(GFSI) What relationship do you have with local government?

(Saraya) Since various players from the public administration also participate in this project, we hope to work more closely with them.
There are cases in which restaurants are subject to unannounced inspection by the authorities, and they sometimes have to face an interruption of business even when it is not clear as to which exact criteria are being audited. From now on, if we can advance the current standard checks and reinforce the missing criteria together with the regulatory affairs, we think that we can get more involved in local business as a food consultant.

(GFSI) What are your goals for the future?

(Saraya) We would like to expand the food processing industry and increase the export of highly value-added processed products, as there are almost no export products. As national policies promote fish in Kenya and livestock in Uganda, positive comments have been received from the fisheries cooperatives and the agricultural cooperatives. While HACCP certification is also required, we would like to decide with the regulatory affairs on how to proceed in terms of the schedule and the steps to take, aiming ultimately to reach the level of Western countries.

(GFSI) What are the benefits to each stakeholder (logistics, restaurants and customers)?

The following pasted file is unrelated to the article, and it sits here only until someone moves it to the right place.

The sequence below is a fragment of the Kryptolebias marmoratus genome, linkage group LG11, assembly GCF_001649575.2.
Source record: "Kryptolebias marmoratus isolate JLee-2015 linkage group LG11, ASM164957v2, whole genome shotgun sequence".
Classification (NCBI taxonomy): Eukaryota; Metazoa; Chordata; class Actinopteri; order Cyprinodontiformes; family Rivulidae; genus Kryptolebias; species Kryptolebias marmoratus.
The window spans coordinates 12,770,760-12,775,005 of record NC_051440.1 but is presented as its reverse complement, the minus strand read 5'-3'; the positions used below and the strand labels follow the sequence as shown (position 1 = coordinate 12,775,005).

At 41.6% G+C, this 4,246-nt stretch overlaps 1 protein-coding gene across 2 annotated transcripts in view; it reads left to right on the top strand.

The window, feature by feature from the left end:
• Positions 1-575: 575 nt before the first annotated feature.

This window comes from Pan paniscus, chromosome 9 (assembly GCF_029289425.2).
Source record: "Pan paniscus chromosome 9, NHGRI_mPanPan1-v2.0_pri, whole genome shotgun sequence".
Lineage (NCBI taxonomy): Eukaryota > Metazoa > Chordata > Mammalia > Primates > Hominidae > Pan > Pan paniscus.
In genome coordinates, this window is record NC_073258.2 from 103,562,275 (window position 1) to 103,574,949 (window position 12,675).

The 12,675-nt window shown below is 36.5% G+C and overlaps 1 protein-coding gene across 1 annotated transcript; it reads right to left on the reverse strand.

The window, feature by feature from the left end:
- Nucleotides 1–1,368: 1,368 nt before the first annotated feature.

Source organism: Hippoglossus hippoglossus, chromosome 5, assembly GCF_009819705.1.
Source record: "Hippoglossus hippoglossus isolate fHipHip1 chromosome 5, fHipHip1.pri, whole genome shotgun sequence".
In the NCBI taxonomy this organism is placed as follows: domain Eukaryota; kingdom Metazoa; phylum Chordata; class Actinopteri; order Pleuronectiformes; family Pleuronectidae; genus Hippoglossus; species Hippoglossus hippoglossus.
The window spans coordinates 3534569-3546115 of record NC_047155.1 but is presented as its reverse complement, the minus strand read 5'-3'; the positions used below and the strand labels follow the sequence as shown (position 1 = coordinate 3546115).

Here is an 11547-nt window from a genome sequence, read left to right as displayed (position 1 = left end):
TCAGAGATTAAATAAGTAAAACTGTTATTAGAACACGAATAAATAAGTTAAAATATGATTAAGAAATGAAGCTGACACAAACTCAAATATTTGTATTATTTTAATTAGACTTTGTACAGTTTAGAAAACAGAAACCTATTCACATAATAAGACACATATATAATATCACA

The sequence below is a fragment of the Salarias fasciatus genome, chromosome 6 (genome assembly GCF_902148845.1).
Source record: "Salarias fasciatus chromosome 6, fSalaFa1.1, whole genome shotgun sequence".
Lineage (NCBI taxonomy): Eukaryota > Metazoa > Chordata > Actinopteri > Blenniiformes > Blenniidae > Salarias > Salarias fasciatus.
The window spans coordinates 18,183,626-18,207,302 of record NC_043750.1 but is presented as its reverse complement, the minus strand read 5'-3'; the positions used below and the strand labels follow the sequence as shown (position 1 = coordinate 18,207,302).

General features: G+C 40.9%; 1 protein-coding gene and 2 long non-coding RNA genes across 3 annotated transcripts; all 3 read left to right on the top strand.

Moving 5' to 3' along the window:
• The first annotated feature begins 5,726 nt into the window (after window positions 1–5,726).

(Saraya) By introducing product know-how and kitchen training, we helped our showcase restaurant become the first in Uganda and all of East Africa to maintain hygiene management at the level of Japan. We invite the local government as well as restaurant workers there and utilise it as an education enlightenment platform, which we believe will lead to an increased level of food hygiene and food safety in Uganda.
In addition, if the processed food industry progresses, selling souvenir products at stores or supplying prepared dishes to nearby restaurants supermarkets can be considered. In the future, we can plan a joint food processing facility on the coast, where Kenyan fish is available. It is not only difficult to secure fish throughout the year, but there is also no tradition of eating fish in Kenya. This means that the size of domestic market is still small due to supply and demand, so we are thinking about creating both upstream and downstream points in the value chain.

(GFSI)) How do you see the future of establishing and evaluating a cold chain?

(Saraya) To give you an example, we have started a test transport to send only the required amount of ingredients to Japanese restaurants.
However, since there are not currently enough materials to build a cold chain, establishing a business such as a cooperative delivery system may precede that stage.

(GFSI)  Thank you very much for sharing this valuable story.

 

Saraya East Africa Project: https://www.saraya.com/news/2017/112808.html

Introduction video: https://sdgs.saraya.com/

Saraya Co., Ltd.
Website: https://www.saraya.com/ 
Address: 2-2-8 Yuzato, Higashisumiyoshi-ku, Osaka 546-0013, Japan
Saraya Manufacturing (U) Ltd.: P.O. Box 23740, Kampala, Uganda Plot 6C, Seventh Street, SMS Plaza, Industrial Area, Kampala, Uganda


This post was written and contributed by:

Yuriko Shirasu
Assistant Manager
ITOCHU‐SHOKUHIN Co., Ltd,
Quality Assurance Division

GFSI Japan Local Group, Communication WG